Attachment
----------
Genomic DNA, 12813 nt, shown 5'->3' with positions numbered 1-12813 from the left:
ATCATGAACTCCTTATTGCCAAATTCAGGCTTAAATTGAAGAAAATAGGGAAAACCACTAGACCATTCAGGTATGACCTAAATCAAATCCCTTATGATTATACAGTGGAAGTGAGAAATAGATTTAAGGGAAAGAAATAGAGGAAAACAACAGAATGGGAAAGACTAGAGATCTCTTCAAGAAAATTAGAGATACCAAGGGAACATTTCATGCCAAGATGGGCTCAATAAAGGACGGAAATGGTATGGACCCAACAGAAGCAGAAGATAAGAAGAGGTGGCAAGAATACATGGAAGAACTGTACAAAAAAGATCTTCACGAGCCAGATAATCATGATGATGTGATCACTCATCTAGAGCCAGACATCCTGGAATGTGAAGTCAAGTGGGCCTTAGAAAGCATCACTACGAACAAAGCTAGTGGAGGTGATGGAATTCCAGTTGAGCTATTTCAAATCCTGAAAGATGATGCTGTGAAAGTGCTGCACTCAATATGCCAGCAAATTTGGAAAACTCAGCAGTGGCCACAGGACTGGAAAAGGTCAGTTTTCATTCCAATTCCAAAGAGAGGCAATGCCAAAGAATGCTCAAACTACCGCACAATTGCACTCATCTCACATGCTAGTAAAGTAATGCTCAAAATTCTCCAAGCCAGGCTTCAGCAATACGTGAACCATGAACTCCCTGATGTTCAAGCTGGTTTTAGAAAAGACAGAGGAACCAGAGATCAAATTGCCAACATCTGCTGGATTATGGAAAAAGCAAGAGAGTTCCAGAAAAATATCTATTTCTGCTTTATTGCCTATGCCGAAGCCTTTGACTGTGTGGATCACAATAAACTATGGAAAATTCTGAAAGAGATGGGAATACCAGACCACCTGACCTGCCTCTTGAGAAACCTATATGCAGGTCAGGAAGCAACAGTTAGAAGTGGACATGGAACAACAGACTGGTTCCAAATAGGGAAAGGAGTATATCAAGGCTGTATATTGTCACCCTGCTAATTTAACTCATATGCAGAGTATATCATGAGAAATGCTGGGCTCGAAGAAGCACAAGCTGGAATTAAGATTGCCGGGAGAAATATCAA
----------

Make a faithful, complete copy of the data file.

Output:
Genomic DNA, 12813 nt, shown 5'->3' with positions numbered 1-12813 from the left:
ATCATGAACTCCTTATTGCCAAATTCAGGCTTAAATTGAAGAAAATAGGGAAAACCACTAGACCATTCAGGTATGACCTAAATCAAATCCCTTATGATTATACAGTGGAAGTGAGAAATAGATTTAAGGGAAAGAAATAGAGGAAAACAACAGAATGGGAAAGACTAGAGATCTCTTCAAGAAAATTAGAGATACCAAGGGAACATTTCATGCCAAGATGGGCTCAATAAAGGACGGAAATGGTATGGACCCAACAGAAGCAGAAGATAAGAAGAGGTGGCAAGAATACATGGAAGAACTGTACAAAAAAGATCTTCACGAGCCAGATAATCATGATGATGTGATCACTCATCTAGAGCCAGACATCCTGGAATGTGAAGTCAAGTGGGCCTTAGAAAGCATCACTACGAACAAAGCTAGTGGAGGTGATGGAATTCCAGTTGAGCTATTTCAAATCCTGAAAGATGATGCTGTGAAAGTGCTGCACTCAATATGCCAGCAAATTTGGAAAACTCAGCAGTGGCCACAGGACTGGAAAAGGTCAGTTTTCATTCCAATTCCAAAGAGAGGCAATGCCAAAGAATGCTCAAACTACCGCACAATTGCACTCATCTCACATGCTAGTAAAGTAATGCTCAAAATTCTCCAAGCCAGGCTTCAGCAATACGTGAACCATGAACTCCCTGATGTTCAAGCTGGTTTTAGAAAAGACAGAGGAACCAGAGATCAAATTGCCAACATCTGCTGGATTATGGAAAAAGCAAGAGAGTTCCAGAAAAATATCTATTTCTGCTTTATTGCCTATGCCGAAGCCTTTGACTGTGTGGATCACAATAAACTATGGAAAATTCTGAAAGAGATGGGAATACCAGACCACCTGACCTGCCTCTTGAGAAACCTATATGCAGGTCAGGAAGCAACAGTTAGAAGTGGACATGGAACAACAGACTGGTTCCAAATAGGGAAAGGAGTATATCAAGGCTGTATATTGTCACCCTGCTAATTTAACTCATATGCAGAGTATATCATGAGAAATGCTGGGCTCGAAGAAGCACAAGCTGGAATTAAGATTGCCGGGAGAAATATCAA